Steps can be taken to improve heart health
By Linda James
By Linda James
Special to the Pioneer
BEMIDJI – February is more than just the month we celebrate the love that’s in our hearts. It’s also the month we recognize the health of our hearts. Maybe the most thoughtful thing we could do for our loved ones is commit to caring for our heart.
Heart disease is the No. 1 killer of Americans, both men and women. Unexpected sudden death is most commonly caused by heart disease.
Forty-five percent of all heart attacks occur in people who are under age 65. Sadly, approximately 30 percent of first-time heart-attacks are fatal. High blood pressure can be damaging your body for years before symptoms develop and can lead to many complications, even death. Stroke is the number three cause of deaths and the leading cause of disability among adults.
You can prevent and reverse heart disease, even if you have a family history of heart disease, by making healthy lifestyle choices.
Start a risk reduction lifestyle today. The sooner you begin, the longer and stronger your heart will beat.
These steps can help:
– If you smoke, quit as those who smoke have twice the risk.
– Limit or omit red meat and full-fat dairy products and hydrogenated oils and trans-fats such as margarine found in processed foods. Trans-fats raise low-density lipoprotein, the “bad” cholesterol, and lower high-density lipoprotein, the “good” cholesterol.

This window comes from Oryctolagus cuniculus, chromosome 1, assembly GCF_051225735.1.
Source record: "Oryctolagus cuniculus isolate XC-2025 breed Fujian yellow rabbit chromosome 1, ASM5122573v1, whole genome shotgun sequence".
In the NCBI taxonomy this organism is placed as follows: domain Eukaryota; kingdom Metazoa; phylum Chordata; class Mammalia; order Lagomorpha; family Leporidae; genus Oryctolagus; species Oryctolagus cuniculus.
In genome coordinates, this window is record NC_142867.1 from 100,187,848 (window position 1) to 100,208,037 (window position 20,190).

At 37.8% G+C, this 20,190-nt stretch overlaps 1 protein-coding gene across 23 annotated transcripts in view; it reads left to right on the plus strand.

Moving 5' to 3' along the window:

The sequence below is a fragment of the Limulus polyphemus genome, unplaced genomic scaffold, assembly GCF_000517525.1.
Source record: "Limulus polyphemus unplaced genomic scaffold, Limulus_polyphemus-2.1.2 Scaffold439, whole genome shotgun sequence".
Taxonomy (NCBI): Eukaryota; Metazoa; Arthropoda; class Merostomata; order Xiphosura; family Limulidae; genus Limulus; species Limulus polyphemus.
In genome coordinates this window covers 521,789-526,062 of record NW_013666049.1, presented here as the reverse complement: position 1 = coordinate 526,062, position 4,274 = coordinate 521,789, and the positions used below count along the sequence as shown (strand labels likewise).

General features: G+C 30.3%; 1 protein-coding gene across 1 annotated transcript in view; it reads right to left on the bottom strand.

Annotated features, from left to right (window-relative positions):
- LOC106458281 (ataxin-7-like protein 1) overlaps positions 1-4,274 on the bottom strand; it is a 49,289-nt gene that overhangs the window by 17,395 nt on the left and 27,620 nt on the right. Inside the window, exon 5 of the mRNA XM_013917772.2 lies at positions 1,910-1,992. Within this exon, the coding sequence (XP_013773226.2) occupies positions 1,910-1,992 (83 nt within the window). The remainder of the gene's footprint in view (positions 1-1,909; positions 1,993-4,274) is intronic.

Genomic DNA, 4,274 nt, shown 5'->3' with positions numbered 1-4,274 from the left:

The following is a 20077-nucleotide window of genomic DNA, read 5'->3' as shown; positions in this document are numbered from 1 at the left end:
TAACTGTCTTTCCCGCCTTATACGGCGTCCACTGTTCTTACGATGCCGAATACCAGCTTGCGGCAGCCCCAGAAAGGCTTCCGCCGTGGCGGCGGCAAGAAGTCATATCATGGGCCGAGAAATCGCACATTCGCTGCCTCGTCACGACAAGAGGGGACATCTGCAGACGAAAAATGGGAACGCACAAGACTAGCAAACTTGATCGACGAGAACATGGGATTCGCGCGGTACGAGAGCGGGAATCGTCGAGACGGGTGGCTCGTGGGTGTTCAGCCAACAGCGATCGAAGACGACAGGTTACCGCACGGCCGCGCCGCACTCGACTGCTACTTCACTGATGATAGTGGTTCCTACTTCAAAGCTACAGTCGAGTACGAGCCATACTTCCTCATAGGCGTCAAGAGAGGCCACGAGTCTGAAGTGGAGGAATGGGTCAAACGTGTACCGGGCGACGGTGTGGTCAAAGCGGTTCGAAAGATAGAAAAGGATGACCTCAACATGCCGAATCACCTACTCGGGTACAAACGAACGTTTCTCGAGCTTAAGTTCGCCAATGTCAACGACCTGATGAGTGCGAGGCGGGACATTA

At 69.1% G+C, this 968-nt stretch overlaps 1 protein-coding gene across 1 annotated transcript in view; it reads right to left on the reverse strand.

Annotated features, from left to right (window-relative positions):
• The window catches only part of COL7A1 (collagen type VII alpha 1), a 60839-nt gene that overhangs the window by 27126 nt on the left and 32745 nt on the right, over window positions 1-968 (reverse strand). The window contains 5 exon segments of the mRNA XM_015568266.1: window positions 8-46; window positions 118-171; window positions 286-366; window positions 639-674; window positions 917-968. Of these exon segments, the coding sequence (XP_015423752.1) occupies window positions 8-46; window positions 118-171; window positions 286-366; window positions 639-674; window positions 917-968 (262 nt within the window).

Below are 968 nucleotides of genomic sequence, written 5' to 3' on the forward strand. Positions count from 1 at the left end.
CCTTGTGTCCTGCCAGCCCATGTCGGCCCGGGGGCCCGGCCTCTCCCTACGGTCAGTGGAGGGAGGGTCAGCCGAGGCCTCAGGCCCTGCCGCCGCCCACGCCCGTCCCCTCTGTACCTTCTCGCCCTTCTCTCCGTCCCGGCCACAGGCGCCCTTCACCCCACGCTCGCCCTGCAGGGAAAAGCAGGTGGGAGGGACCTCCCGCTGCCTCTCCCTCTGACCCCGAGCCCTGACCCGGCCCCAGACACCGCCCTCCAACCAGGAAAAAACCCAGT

– Choose lean meats and limit your intake to once or twice a week. Turkey, chicken and other poultry (without the skin) are good options.
– Eat more monounsaturated oils (such as olive oil and avocados), omega-3 fatty acids, complex carbohydrates, whole grains, beans and lentils, a variety of fresh fruits and vegetables, and nuts and seeds, especially walnuts and almonds.
– Omega-3 fatty acids help reduce triglyceride levels linked to heart disease and strokes and help lower blood pressure and the risk of blood clots and sudden death.
– Increase your intake of soluble fiber, as it helps eliminate cholesterol and lower “bad” cholesterol. Oats, oat bran, and barley are good sources in addition to ground flax seeds.
– Keep blood homocysteine level in a safe range and have adequate levels of folate, vitamin B6 and B12.
– Exercise, at least 30 to 60 minutes most days, can lower your blood pressure and reduce your risk.
– Prevent and manage Type 2 diabetes, as it dramatically increases your risk. The death rate from heart disease and the risk of stroke is two to four times higher for people with diabetes.
– Keep off “belly fat” weight as research indicates it increases the risk of heart disease, diabetes, certain cancers and even premature death.
– Minimize and manage stress as it can increase your risk of heart disease or trigger a heart attack, even for those with a healthy heart.
– Prevent and control high blood pressure as it can quietly damage your body for years before symptoms develop. See Mayo Clinic’s “DASH” diet.
– Limit alcohol. Resveratrol in red wine can increase the “good” cholesterol (drink moderately).